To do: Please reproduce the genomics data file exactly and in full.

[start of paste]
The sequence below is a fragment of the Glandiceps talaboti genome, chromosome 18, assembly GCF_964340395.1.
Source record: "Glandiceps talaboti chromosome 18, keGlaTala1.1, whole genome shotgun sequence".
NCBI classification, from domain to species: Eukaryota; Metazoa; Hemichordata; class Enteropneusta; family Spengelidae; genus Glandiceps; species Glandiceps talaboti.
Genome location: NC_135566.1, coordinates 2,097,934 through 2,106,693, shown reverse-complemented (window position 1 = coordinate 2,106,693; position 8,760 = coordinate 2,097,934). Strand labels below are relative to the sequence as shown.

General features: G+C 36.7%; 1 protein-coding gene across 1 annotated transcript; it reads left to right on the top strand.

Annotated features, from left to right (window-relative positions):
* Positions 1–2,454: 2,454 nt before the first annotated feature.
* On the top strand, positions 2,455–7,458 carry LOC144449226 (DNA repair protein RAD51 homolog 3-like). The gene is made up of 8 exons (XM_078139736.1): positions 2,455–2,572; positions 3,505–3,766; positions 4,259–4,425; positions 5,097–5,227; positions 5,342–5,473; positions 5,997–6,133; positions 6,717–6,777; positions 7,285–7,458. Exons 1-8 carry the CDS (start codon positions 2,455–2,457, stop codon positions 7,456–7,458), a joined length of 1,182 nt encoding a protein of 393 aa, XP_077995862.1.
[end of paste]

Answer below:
The sequence below is a fragment of the Glandiceps talaboti genome, chromosome 18, assembly GCF_964340395.1.
Source record: "Glandiceps talaboti chromosome 18, keGlaTala1.1, whole genome shotgun sequence".
NCBI classification, from domain to species: Eukaryota; Metazoa; Hemichordata; class Enteropneusta; family Spengelidae; genus Glandiceps; species Glandiceps talaboti.
Genome location: NC_135566.1, coordinates 2,097,934 through 2,106,693, shown reverse-complemented (window position 1 = coordinate 2,106,693; position 8,760 = coordinate 2,097,934). Strand labels below are relative to the sequence as shown.

General features: G+C 36.7%; 1 protein-coding gene across 1 annotated transcript; it reads left to right on the top strand.

Annotated features, from left to right (window-relative positions):
* Positions 1–2,454: 2,454 nt before the first annotated feature.
* On the top strand, positions 2,455–7,458 carry LOC144449226 (DNA repair protein RAD51 homolog 3-like). The gene is made up of 8 exons (XM_078139736.1): positions 2,455–2,572; positions 3,505–3,766; positions 4,259–4,425; positions 5,097–5,227; positions 5,342–5,473; positions 5,997–6,133; positions 6,717–6,777; positions 7,285–7,458. Exons 1-8 carry the CDS (start codon positions 2,455–2,457, stop codon positions 7,456–7,458), a joined length of 1,182 nt encoding a protein of 393 aa, XP_077995862.1.